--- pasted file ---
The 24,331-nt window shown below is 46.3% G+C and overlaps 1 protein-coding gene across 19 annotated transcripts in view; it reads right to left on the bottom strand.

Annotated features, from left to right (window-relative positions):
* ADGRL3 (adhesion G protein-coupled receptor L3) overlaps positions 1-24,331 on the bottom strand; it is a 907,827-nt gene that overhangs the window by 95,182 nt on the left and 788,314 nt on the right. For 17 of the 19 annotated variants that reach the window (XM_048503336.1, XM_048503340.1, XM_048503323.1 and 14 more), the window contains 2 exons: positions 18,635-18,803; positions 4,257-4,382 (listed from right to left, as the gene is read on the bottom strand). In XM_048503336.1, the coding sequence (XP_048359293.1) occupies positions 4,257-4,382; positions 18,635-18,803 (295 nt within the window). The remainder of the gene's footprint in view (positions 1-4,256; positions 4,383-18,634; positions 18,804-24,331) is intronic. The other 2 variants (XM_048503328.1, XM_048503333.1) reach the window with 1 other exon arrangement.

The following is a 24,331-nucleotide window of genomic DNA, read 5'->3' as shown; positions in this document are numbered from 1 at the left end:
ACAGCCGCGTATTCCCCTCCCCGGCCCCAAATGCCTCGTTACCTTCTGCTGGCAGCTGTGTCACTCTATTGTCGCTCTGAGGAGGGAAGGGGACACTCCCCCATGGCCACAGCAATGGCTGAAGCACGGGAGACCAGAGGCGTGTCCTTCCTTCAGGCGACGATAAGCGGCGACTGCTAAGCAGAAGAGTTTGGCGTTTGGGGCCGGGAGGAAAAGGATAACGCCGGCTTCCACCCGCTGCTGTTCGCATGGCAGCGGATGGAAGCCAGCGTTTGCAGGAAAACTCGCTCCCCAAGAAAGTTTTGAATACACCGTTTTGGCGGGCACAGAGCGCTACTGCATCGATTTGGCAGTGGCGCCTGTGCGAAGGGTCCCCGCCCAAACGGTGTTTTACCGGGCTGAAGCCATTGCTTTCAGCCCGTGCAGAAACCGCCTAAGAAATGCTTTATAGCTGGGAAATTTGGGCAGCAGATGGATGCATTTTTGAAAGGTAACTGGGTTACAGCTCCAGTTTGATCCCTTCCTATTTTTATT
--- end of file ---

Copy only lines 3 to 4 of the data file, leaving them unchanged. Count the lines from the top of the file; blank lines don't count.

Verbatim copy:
* ADGRL3 (adhesion G protein-coupled receptor L3) overlaps positions 1-24,331 on the bottom strand; it is a 907,827-nt gene that overhangs the window by 95,182 nt on the left and 788,314 nt on the right. For 17 of the 19 annotated variants that reach the window (XM_048503336.1, XM_048503340.1, XM_048503323.1 and 14 more), the window contains 2 exons: positions 18,635-18,803; positions 4,257-4,382 (listed from right to left, as the gene is read on the bottom strand). In XM_048503336.1, the coding sequence (XP_048359293.1) occupies positions 4,257-4,382; positions 18,635-18,803 (295 nt within the window). The remainder of the gene's footprint in view (positions 1-4,256; positions 4,383-18,634; positions 18,804-24,331) is intronic. The other 2 variants (XM_048503328.1, XM_048503333.1) reach the window with 1 other exon arrangement.

The following is a 24,331-nucleotide window of genomic DNA, read 5'->3' as shown; positions in this document are numbered from 1 at the left end: